Mental Illness Biggest Risk in Modern Nuclear Disasters

Mental Illness Biggest Risk in Modern Nuclear DisastersMental Illness Biggest Risk in Modern Nuclear Disasters

There are very few radiation effects suffered physically by people struck by modern nuclear accident. Instead, mental illness is the biggest risk, write authors of a series of papers in The Lancet.

Dr. Koichi Tanigawa, of Fukushima Medical University in Japan, says although the radiation dose to the public from Fukushima was relatively low, and no discernible physical health effects are expected, “psychological and social problems, largely stemming from the differences in risk perceptions, have had a devastating impact on people’s lives.”

There are 437 nuclear power plants in operation around the world, but nuclear accident is uncommon. The most recent disaster was at the Fukushima Daiichi nuclear power plant in Japan in 2011.

There have been four other severe nuclear accidents (rated as level  5 or higher - “an accident with wider consequences”) - Kyshtym in Russia in 1957, Windscale Piles in the UK also in that year, Three Mile Island in the US in 1979 and Chernobyl in Russia in 1986.

 Mental Distress

In 2006, the UN Chernobyl Forum report concluded that the accident’s most serious public health issue was the adverse effects on mental health.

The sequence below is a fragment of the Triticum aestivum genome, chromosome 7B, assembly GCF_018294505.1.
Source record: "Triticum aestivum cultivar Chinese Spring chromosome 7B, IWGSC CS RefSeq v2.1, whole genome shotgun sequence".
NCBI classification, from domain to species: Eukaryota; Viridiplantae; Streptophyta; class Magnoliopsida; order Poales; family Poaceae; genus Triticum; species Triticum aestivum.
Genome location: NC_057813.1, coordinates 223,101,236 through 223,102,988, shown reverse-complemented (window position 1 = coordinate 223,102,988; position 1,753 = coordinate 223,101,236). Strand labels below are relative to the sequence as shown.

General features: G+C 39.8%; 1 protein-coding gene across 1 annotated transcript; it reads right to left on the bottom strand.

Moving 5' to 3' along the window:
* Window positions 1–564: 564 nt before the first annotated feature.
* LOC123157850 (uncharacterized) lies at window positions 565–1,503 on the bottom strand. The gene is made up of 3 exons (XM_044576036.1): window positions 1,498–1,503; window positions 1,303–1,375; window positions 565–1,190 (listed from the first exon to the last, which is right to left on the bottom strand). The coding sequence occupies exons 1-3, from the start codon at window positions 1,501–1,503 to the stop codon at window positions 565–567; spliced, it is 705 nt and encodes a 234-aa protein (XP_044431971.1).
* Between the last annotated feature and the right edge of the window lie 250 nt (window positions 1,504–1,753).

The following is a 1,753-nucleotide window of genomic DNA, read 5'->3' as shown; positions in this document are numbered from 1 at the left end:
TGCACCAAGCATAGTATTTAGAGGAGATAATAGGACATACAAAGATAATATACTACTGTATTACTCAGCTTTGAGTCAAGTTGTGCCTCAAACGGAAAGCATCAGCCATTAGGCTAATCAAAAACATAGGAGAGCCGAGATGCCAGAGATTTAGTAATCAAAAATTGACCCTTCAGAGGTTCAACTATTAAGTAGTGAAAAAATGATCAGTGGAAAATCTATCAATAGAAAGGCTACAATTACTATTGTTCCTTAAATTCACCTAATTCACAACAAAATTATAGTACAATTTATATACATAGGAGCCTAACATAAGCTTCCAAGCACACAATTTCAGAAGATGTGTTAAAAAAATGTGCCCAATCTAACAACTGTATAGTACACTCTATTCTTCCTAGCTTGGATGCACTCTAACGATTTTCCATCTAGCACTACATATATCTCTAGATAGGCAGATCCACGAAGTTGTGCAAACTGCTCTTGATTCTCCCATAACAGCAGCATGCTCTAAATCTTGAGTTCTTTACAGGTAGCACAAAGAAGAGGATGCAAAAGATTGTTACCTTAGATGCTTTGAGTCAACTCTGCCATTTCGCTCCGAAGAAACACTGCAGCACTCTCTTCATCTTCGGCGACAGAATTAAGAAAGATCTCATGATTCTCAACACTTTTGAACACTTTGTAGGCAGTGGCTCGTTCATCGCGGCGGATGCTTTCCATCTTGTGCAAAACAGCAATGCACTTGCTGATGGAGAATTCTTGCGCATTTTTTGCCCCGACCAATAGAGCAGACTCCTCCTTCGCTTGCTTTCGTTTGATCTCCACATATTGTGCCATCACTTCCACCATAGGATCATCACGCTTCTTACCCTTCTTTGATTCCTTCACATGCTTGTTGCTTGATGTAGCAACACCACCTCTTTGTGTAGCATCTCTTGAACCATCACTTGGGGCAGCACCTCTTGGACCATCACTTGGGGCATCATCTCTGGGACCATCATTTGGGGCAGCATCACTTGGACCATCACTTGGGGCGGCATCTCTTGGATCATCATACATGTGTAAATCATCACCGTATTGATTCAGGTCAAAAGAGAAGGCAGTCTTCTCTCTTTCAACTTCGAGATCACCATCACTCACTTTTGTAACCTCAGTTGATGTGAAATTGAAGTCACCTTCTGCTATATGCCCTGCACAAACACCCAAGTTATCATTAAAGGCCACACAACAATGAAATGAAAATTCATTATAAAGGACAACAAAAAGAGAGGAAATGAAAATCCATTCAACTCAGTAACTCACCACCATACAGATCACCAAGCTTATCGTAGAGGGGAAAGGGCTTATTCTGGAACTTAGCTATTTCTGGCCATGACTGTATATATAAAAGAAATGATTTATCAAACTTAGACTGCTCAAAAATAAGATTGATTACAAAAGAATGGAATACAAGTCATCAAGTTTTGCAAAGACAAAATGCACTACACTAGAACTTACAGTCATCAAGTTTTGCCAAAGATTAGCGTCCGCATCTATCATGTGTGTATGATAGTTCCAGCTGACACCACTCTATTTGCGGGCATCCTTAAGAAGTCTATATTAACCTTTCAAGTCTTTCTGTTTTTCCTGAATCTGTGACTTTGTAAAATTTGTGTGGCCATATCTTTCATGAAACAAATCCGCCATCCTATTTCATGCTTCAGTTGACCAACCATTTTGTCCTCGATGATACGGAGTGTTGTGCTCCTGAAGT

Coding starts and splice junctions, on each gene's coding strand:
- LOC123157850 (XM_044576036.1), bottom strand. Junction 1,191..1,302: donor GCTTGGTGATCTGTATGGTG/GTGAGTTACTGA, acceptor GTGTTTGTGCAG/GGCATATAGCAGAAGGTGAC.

Poor communication about the health risks associated with radiation levels made the problem worse, reports Medical News Today.

Rates of depression and post-traumatic stress disorder (PTSD) remain elevated 20 years after the accident.

Fukushima saw similar problems. The Fukushima Health Management Survey reported that the proportion of adults with psychological distress was almost five times higher for evacuees. The proportion was 14.6%, compared with 3% in the general population.

Mortality among older people in the first three months following evacuation went up by a factor of three.

Prof. Akira Ohtsuru, of Fukushima Medical University, and colleagues discuss ways to protect the millions of residents who might be exposed to radiation after another nuclear accident.

Minimizing potential harms to physical and mental health could include responding to parental concerns about cancer risks for children and helping evacuees to adjust to new places.


Fukushima offers lessons, the authors say. “Physicians must play a key role in helping residents understand the health risks. Additionally, screening for mental illness in residents relocated from their homes and providing mental health care is essential.”

A clear higher lifetime risk of cancer in survivors is shown by the Japanese Life Span Study, which followed 94,000 atomic bomb survivors from 5 years after the bombings in 1950 to the current day.

There was a dose-response for solid cancers and a higher risk for people exposed at younger ages. After Chernobyl, an increased risk of childhood thyroid cancer among those with internal exposures from consuming radioactivity in food was also seen in affected areas.